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7. Take a Music Business class to learn the ways of the business

Just because you’ve already graduated doesn’t mean you don’t still have access to learning experiences and classes that will benefit your employability in the long run. For example, Music Business classes are offered on a variety of online platforms tailored to those looking to expand their expertise in the music world. Researching this side of music is crucial if you are planning on a solo career because there are many ins-and-outs regarding royalties (the right to owning your own music), contracts, and so forth. If you come to the place in your career that you get an agent, having knowledge about your autonomy within the business is necessary to be a well-informed, self-representative musician. So taking a class that lays out the complexities of the industry will help build your business literacy and vocabulary. Don’t know what the role of manager really is? Or how about a producer? These are key concepts for a future professional performer or someone who wants to work on the production or sound engineering side of the industry. No matter what role you want within the music world, having a knowledge of the business part of things is very valuable and will help you more than you’d think. 

8. Realize that career-building takes time: Goals for the short- and long-term

Nothing comes easily in this business — it is the definition of “slow and steady wins the race”. Understand that your consistent efforts will not go unnoticed in the long run! If you take active steps to move forward as a productive, marketable musician, it will pay off in one way or another. To be successful in the music world, one must be autonomous, understand their personal brand, and layout goals for the short term and long term. Do you want to write and record an EP with your band? Plan out a three month process to make that happen. Establish the EP as the short term goal and the long term goal as writing and recording a whole album within the year. Connect with those that you knew from your undergraduate schooling — sound engineer friends, those who have experience with song writing, etc. Evolve your intangible assets into tangible goals and remind yourself why you’re doing this — you love music. Never let that passion fade!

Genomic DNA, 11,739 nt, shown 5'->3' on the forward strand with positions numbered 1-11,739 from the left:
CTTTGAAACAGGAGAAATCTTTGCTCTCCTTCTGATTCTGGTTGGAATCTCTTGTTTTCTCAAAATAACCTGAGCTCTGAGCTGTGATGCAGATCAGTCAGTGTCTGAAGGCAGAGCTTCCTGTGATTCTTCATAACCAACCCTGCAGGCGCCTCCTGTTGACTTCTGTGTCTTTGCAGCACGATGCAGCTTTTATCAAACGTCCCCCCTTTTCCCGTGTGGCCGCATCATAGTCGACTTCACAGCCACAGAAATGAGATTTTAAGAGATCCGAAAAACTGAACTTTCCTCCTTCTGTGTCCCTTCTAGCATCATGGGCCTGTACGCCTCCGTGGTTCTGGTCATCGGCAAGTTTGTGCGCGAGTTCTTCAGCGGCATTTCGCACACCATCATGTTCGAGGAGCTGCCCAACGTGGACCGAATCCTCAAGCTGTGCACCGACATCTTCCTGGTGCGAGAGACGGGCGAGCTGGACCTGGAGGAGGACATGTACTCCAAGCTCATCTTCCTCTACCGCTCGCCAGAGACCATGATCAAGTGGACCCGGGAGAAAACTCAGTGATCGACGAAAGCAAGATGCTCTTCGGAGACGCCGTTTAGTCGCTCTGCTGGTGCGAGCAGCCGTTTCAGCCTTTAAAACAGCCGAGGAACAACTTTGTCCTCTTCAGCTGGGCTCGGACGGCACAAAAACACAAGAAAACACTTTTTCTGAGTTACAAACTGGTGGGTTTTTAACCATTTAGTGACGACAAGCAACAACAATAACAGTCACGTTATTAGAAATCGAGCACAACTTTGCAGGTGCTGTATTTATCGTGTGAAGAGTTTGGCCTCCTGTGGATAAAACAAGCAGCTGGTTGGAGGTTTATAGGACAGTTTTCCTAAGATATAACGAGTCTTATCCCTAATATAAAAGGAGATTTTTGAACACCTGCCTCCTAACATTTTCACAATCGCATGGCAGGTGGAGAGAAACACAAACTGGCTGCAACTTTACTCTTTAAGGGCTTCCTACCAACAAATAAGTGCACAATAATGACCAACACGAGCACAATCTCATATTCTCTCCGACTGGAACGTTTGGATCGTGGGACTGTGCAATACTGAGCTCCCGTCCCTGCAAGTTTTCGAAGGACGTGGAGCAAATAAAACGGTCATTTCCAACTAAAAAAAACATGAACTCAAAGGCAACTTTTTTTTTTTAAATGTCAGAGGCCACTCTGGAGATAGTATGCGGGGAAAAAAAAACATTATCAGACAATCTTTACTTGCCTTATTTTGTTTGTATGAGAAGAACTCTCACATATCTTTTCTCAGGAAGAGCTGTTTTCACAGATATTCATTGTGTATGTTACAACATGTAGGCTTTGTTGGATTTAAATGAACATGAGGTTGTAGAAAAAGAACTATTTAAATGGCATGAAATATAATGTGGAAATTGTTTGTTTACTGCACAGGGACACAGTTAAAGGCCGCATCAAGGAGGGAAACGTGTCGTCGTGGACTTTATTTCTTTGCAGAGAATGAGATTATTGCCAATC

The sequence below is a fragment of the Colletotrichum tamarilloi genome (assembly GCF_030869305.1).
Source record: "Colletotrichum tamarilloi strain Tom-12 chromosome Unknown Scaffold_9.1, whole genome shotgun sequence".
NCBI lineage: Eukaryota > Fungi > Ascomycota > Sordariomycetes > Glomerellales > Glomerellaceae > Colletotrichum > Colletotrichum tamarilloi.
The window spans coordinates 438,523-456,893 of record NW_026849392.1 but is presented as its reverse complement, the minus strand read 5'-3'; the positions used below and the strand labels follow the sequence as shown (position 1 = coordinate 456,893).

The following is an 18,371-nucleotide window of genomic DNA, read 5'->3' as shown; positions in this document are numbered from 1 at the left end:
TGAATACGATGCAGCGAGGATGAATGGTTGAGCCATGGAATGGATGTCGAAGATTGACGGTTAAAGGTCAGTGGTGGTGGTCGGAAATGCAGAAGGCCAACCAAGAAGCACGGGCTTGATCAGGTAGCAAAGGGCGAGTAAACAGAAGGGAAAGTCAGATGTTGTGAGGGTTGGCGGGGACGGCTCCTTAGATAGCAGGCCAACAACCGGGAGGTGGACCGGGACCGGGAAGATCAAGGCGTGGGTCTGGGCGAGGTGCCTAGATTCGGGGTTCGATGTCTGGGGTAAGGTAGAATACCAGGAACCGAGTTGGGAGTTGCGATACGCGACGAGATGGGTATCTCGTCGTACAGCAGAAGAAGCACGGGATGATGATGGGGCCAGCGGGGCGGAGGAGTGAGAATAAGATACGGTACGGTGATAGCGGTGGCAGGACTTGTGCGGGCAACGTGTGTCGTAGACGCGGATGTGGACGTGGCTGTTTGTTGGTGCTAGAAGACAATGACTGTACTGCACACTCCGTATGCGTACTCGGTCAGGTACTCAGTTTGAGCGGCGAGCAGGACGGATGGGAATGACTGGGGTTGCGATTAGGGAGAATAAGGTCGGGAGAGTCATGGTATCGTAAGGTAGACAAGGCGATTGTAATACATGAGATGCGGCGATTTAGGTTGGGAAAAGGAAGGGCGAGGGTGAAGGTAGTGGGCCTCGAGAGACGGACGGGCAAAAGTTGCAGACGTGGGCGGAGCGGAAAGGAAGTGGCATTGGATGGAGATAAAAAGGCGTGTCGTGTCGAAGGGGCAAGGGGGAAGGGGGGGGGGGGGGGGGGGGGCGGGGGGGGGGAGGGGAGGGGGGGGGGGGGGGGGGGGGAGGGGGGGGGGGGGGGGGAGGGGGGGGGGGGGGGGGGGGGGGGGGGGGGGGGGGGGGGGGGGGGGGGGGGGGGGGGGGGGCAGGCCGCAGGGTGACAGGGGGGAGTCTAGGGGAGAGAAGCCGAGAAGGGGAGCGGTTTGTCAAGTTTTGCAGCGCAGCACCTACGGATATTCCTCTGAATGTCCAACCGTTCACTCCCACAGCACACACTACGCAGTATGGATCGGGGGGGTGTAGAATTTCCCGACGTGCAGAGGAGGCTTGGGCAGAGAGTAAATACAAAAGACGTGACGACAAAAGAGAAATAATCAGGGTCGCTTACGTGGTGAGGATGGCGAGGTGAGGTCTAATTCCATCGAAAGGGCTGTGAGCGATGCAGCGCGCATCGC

9. Conclusions

If you’re a musician who has recently graduated from university, you most likely have been hit with the realization of “…so now what?”.  You are not alone — the path is anything but linear in the music world and it can seem daunting. That being said, remember you are a multi-faceted creator of art and your degree will be put to good use if you recognize the multitude of skills that you possess. And remember: the world needs innovators and passionate artists like you — your perspective matters to the progression of our craft. Be authentic to you, compile your skillset into a marketable package, set goals, and you are on your path to success!

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Top 8 Things to Do After Getting Your Music Degree Wondering what to do after completing your degree? Here are 8 things we advise you to look into! A simple guide to get you going.
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Brenna McFarland

Brenna McFarland

Brenna McFarland is a senior Communications Studies and Vocal Performance, concentration in Opera Major at James Madison University in Harrisonburg, VA. She is both a professional opera singer with over five years of experience travelling around the United States and Europe to work with teachers and coaches from across the globe, and a future businesswoman looking to enter into the PR and Marketing sector of the arts and business world. Academically, she serves as the Vice President of the JMU Opera Guild, where she coordinates meetings, facilitates mentorships between teachers and students, and plans events with over 100 students who are looking for more opportunities in classical music. She is also a member of the JMU Speech Team and has been on the Dean's List for her academic accomplishments for the past two years. Brenna is passionate, driven, and a hard-worker who understands how to manuever the complexities of connect with others in a unique and sensitive manner.